Opdebeeck et al.,  introduced the FPI to express the proportions of AUFH to total facial height and ALFH to total facial height (ATFH). FPI is calculated by subtracting AUFH expressed as a percentage of TFH from ALFH expressed as percentage of TFH. In a balanced face, the FPI value is 10 regardless of absolute measurements. The FPI is less than 10 in short faces and more than 10 in long faces.
Ricketts  conducted studies to establish the relative proportion of facial components and dentition. Measurements of facial photographs, frontal and lateral cephalograms, and plaster models of teeth of subjects with normal occlusion were made. He noted that the various anatomical relationships in the face, skull, and dentition were related by a mathematical ratio of 1:1.618.
Di Paolo et al., ,,, formulated the quadrilateral analysis to provide an individualized skeletal, dental, and soft tissue assessment of patients requiring treatment especially orthognathic surgery. He found that a ratio of 1:1 exists between maxillary base length and mandibular length. Further, the average of anterior and posterior lower facial height was also found to be equal to the maxillary and mandibular bony base length.
Lundstrom and Cooke  evaluated lateral cephalograms of 172 adult patients for eight horizontal and two vertical namely upper to lower facial heights and upper to lower jaw heights and one vertical and horizontal proportion (facial height to depth).
Lundstrom et al.,  in another lateral cephalometric study analyzed three facial indices namely facial depth to facial height, lower facial height to total facial height, and horizontal lower and upper apical base relationships. Correlation between facial depth to height index and mandibular plane was found to be highly significant. Facial depth to height and lower facial height relationships were also found to be strongly correlated at each age between 10 and 16 years. The index between maxilla and mandible increased continually between 10 and 16 years in boys and 10-14 years in girls by about 0.3 units per year.
Most of the values in previous studies are presented in percentages, whereas in the present study it is expressed as ratio. The earlier analyses ,,,,,, done based on the analysis of intrinsic facial form and balance does not measure vertical facial heights although dimensional balance between the vertical anatomic segments have shown results similar to the present study.
Evaluation of vertical facial proportion is of utmost importance in the comprehensive analysis of a patient. This is very true if the patient has a skeletal discrepancy in the vertical plane. The present analysis measures the relationship between the facial heights anteriorly and posteriorly and the relation between facial height and depth and enables the clinician to perform a thorough evaluation of the face in the vertical direction.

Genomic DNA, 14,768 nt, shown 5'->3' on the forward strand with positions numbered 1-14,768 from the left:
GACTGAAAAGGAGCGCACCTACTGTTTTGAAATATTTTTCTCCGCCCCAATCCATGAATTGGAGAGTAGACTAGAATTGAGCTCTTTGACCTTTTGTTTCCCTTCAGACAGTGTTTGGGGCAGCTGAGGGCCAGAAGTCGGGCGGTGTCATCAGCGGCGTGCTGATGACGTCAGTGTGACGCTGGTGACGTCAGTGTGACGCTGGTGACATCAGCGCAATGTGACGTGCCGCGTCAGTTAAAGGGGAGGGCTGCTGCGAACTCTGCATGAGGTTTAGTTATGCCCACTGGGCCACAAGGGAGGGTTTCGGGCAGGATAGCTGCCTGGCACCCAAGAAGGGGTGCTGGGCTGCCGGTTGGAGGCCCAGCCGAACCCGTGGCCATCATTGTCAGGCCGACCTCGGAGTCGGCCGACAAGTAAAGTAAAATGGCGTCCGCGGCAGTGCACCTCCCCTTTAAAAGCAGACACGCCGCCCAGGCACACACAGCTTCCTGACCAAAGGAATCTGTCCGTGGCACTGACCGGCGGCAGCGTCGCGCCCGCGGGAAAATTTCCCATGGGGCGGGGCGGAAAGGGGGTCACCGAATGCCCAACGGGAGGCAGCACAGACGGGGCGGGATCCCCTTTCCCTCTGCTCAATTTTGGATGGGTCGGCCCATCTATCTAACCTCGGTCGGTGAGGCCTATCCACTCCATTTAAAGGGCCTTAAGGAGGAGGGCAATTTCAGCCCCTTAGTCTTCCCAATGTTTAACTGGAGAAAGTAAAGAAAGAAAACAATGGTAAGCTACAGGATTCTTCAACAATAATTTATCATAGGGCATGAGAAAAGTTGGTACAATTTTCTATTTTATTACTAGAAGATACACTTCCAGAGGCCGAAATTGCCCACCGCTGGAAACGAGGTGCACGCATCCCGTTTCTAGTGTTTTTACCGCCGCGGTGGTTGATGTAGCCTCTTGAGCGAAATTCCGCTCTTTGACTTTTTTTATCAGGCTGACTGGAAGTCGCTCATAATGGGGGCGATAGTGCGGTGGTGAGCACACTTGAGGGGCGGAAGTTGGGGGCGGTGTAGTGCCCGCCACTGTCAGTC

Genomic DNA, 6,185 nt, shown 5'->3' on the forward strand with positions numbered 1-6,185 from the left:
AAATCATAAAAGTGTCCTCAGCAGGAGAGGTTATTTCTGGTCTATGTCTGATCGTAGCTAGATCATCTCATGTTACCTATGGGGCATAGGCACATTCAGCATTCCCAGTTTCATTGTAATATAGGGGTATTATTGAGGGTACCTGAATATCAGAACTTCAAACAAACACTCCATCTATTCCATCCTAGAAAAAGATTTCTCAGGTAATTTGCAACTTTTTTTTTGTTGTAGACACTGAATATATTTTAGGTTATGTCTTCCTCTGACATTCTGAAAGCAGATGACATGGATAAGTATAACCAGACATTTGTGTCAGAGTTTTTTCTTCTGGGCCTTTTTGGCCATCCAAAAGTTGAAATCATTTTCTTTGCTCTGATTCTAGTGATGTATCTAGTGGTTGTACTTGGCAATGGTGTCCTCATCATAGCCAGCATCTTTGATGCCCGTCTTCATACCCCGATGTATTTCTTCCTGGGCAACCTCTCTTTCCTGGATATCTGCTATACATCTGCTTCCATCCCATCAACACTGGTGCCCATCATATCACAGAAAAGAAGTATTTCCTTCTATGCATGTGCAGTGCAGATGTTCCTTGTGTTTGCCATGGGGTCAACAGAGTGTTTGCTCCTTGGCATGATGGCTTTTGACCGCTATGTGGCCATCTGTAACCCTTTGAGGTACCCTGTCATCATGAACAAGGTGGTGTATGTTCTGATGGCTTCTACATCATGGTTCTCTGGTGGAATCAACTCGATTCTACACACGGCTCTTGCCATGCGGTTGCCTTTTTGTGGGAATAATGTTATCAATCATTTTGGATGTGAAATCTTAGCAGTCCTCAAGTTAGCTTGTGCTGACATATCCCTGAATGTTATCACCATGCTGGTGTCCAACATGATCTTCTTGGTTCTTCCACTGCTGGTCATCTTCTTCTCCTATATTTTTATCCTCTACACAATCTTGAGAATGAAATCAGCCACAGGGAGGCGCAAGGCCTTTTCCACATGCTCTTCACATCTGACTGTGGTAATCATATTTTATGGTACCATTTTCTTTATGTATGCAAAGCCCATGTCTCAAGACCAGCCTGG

| Conclusion|| |
Thus, the anterior maxilla, posterior maxilla, and cranial floor-ramus vertical composite are in dimensional balance in subjects with normal occlusion and facial harmony.
The ratios established for the various vertical facial height measurements can be used as a guide to localize any vertical skeletal contribution to malocclusion.
This analysis helps to identify skeletal deviations in size and position in the vertical dimension and allows the clinician to outline the appropriate orthodontic procedures as deemed necessary.
This analysis along with evaluation of sagittal relation and cranial base inclination can be used to determine a comprehensive treatment plan for different type of malocclusions.
| References|| |
|1.||Steiner CC. Cephalometrics for you and me. Am J Orthod 1953;39:729-55. |
|2.||Downs WB. Variation in facial relationship: Their significance in treatment and prognosis. Am J Orthod 1948;34:812-84. |
|3.||Holdaway RA. A soft tissue cephalometric analysis and its use in orthodontic treatment planning: Part I. Am J Orthod 1983;84:1-28. |
|4.||McNamara JA. A method of cephalometric evaluation. Am J Orthod 1984;86:449-69. |
|5.||Ricketts RM, Bench RW, Gugino CF, Hilgers JJ, Schulhof R. Bioprogressive therapy. Denver: Rocky Mountain Orthodontics; 1979. |
|6.||Koski K. Analysis of profile roentgenogram by means of a new circle method. Dent. Rec. 1953;73:704-13. |
|7.||Schwarz AM. Roentgenostatics. A practical evaluation of the x-ray headplate. Am J Orthod 1961;47:561-85. |
|8.||Di Paolo RJ. The quadrilalteral analysis. Cephalometric analysis of the lower face. JPO J Pract Orthod 1969;3:523-30. |
|9.||Di Paolo RJ. Cephalometric diagnosis using the quadrilateral analysis. J Clin Orthod 1970;4:30-5. |
|10.||Di Paolo RJ, Philip C, Maganzini AL, Hirce JD. The quadrilateral analysis: An individualized skeletal assessment. Am J Orthod 1983;83:19-32. |
|11.||Di Paolo RJ, Philip C, Maganzini AL, Hirce JD. The quadrilateral analysis: A differential diagnosis for surgical orthodontics. Am J Orthod 1984;86:470-82. |
|12.||Moorrees CF. Normal variation and its bearing on the use of cephalometric radiographs in orthodontic diagnosis. Am J Orthod 1953;39:942-50. |